Keyboard shortcuts can be turned off by setting the keyboard configuration option to false.

A cheat sheet of the shortcuts is always available to the user when she types ? while hovering over the player area. See also the tooltip configuration option.


The player supports various configuration options. For example:

// option 1
ratio: 3/4,
// option 2
rtmp: 'rtmp://s3b78u0kbtx79q.cloudfront.net/cfx/st'


Complete list of options

The following table shows all options as they are declared in a global or selective JavaScript configuration in JSON syntax. Every option can also be applied in a HTML configuration as "data-" prefixed attribute to the container.

The provided configuration can also be just a string, in which case it is interpreted as the swf core option.

Core options

optiondefault valuedescription
adaptiveRatioFalsev5.4.2 whether the player's ratio adapts vertically to the video's aspect ratio. Do not apply in conjunction with the ratio and flashfit options.
bufferTime0.1v5.4.4 specifies how long to buffer messages before starting to display the stream. See Adobe's docs for NetStream.bufferTime for more info. Affects the Flash engine only. In a live configuration the default value is 0 as recommended by Adobe; changing the value might cause problems with resuming live streams.
debugFalseshow debug messages on the console. Causes errors if window.console is not present
disabledFalsewhether playback should be forced by disabling the UI. Seeking, pausing etc. is impossible. API still works. Typically used in ads.
engine'html5'the first engine to try. currently supported values are "html5" and "flash"
flashfitFalsev5.3 whether video aspect ratio in Flash non-fullscreen mode is preserved. Only set this to true if the container's dimensions do not fit the video's aspect ratio, e.g. for playlists with clips of different aspect ratio. Note that setups with dynamic container resizing require the container to be of the same ratio as the video. The option also cannot deal with anamorphic videos as Flash is agnostic of a video's display aspect ratio.
fullscreenTruev5.2 whether fullscreen is enabled. Defaults to false when the player is viewed in an IFRAME.
errorsArrayAn array of error messages. The default list can be found in the API documentation.
keyboardTrueuse keyboard shortcuts - enabled by default
liveFalsev5.4.4 whether the player is set up for live streaming (experimental); skinning alternative: is-live state class
mutedFalsev5.2 whether player should start in muted state. Use this option instead of the muted video tag attribute.
native_fullscreenFalsev5.1 Use native fullscreen on mobile webkit browsers (iPad, Android) instead of full browser window. The screen will be bigger but native video controls will be in use instead of customizable Flowplayer controls.
preloadv5.5.0 Sets the preload VIDEO tag attribute and corresponding player behavior. Accepted values are "auto", "metadata", "none". Note that "none" is deprecated, use a splash setup instead.
ratio9 / 16A decimal number representing the height of the player in proportion to its width. You usually want to change this setting for videos with a different aspect ratio than 16/9. You can override this by explicitly setting the height CSS property for the container in which case the player height stays the same on all devices and screen sizes.
rtmpLocation of the Flash streaming server. When provided it's possible to jump randomly on the video timeline on Flash mode. Read more about server side video handling. v5.5.1 You can omit or override this option by specifying a full RTMP url as video/flash source.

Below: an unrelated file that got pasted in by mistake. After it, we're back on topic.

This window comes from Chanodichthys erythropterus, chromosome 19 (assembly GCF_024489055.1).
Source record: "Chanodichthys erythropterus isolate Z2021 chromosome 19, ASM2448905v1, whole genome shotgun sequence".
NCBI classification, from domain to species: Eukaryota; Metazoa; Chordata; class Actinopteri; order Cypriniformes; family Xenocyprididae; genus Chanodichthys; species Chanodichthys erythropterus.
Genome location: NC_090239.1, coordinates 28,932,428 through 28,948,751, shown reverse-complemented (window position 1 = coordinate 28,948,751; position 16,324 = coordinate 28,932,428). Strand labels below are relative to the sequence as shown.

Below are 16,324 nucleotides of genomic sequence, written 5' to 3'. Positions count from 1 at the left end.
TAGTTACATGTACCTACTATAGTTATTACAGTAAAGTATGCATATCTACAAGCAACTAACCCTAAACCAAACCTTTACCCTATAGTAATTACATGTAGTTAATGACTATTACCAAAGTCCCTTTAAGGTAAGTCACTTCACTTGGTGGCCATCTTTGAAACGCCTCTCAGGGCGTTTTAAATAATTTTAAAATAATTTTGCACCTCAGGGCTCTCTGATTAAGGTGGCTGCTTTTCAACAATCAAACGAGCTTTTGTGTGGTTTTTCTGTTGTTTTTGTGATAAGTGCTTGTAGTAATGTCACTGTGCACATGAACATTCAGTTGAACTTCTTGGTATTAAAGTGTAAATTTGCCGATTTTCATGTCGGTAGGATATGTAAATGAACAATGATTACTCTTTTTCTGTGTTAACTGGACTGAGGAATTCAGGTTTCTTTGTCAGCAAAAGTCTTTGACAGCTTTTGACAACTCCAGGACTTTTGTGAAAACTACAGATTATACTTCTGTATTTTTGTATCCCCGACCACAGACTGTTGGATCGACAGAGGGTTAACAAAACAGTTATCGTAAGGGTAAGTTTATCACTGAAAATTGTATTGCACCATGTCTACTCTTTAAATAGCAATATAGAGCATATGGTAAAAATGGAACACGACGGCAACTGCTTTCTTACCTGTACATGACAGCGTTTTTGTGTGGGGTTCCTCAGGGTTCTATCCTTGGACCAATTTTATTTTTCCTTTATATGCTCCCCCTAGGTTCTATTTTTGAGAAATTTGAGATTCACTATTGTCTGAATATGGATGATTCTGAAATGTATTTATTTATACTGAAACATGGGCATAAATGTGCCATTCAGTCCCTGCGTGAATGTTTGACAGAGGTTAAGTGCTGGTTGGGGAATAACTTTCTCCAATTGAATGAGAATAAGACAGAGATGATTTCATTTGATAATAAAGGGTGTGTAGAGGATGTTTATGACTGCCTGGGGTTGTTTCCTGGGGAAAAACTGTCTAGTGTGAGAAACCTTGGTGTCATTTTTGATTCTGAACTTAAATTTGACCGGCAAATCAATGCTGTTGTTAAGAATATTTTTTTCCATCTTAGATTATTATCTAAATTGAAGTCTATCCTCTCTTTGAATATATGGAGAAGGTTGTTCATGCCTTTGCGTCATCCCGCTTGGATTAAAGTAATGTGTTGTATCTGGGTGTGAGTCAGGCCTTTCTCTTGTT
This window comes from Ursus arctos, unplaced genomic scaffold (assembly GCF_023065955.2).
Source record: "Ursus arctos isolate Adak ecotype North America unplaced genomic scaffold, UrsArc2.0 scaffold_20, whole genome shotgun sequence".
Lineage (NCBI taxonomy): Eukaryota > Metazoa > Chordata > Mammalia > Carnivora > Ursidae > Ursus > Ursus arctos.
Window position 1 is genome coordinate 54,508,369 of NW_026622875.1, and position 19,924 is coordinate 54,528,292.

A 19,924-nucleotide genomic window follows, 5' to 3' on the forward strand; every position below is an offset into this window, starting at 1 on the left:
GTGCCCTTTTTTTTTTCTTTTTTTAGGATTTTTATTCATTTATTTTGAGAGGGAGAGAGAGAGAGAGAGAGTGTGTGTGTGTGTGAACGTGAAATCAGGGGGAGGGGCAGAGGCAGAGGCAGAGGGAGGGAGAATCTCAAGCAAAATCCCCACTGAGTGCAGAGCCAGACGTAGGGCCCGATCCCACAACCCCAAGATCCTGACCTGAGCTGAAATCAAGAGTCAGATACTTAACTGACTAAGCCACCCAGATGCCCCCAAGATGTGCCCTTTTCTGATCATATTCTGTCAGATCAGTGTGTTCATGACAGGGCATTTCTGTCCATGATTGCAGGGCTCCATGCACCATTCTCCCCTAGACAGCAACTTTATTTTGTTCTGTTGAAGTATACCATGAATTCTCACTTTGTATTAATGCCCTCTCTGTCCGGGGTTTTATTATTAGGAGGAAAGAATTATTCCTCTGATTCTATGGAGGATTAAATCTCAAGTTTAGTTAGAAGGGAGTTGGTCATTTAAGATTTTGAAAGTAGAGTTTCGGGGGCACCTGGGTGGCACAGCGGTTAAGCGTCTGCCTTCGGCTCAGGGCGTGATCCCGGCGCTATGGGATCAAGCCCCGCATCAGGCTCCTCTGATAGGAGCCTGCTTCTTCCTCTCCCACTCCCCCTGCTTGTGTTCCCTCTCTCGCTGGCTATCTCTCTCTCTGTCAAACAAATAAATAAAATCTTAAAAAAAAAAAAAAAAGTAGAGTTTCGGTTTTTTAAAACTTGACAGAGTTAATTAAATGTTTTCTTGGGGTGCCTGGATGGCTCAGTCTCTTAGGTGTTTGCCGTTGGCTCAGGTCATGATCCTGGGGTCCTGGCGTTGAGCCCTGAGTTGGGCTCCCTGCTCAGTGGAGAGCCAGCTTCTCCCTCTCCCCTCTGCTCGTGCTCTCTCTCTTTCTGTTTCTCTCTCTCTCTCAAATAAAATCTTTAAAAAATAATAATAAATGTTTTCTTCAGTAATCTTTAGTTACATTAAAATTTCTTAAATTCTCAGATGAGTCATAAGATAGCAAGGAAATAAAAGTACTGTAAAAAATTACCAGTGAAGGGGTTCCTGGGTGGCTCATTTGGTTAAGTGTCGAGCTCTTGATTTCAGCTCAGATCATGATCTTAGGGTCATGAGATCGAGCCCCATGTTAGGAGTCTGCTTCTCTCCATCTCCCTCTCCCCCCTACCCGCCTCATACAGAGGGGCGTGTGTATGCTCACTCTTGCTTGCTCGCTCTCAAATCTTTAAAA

rtmptTruev5.5.1 Connect using RTMPT and RTMP in parallel. The one that connects first will be used in playback. Set this to false if you want to disable RTMPT.
speeds[0.25, 0.5, 1, 1.5, 2]v5.1 the available speed levels that are used with SHIFT + arrow keys or with speed() API method. 1 is the default speed and values less than 1 means slow motion and values greater than 1 means fast forward. Not supported by the Flash engine, older browsers and many mobile devices.
swflocation of the Flash file. path can be absolute or relative. By default this is "//releases.flowplayer.org/5.5.2/flowplayer.swf" for the free version.
splashFalseEnables splash screen; skinning alternative: is-splash state class
subscribeFalsev5.5.0 some RTMP live streams require this to be set to true. Check with your stream provider or CDN whether their server sends the FCSubscribe netConnection event.
tooltipTruev5.2.1 whether "Hit ? for help" tooltip is shown.
volume1The initial volume level.
wmode'transparent'v5.5.2 The wmode value to be used with the Flash engine. See here for more info.

Extension and plugin options

The following options are undefined by default, but are supported by player extensions or additionally loaded plugins. Follow the link in the third column for details. The rightmost column indicates whether the option can also be set as data attribute in a html configuration. Some of the options accept a nested configuration object as value, in which case only the top-level option is listed here.

optionkindextension/pluginhtml configurable
activeStringPlaylist extensionyes
advanceBooleanPlaylist extensionyes
analyticsStringAnalytics extensionyes
cuepointsArrayCuepoints extensionrestricted
defaultQualityStringQuality selector pluginyes
embedBooleanEmbed extension - convenience boolean to disable embeddingyes
embedObjectEmbed extensionno
keyStringCommercial extensionyes
logoStringCommercial extensionyes
loopBooleanPlaylist extensionyes
nativesubtitlesBooleanSubtitle extensionyes
playlistArrayPlaylist extensionno
qualitiesStringQuality selector pluginyes
queryStringPlaylist extensionyes

Commercial configuration

The commercial version allows you to get rid of the Flowplayer logo and optionally use your own. By default this will be displayed in the bottom/left corner of the player in the embedded players. When a user clicks the logo she will be redirected to the originating page.

Here are the configuration variables for the commercial version:

keyA valid license key removes the Flowplayer branding from the player. Since v5.1 the value can be a comma separated string of keys to support multiple domains. For example: '$688345122773207, $334773811075656'
logoLocation of your logo. URL or path.
swfLocation of the Flash file. URL or path. By default this is "//releases.flowplayer.org/5.5.2/commercial/flowplayer.swf" for the commercial version.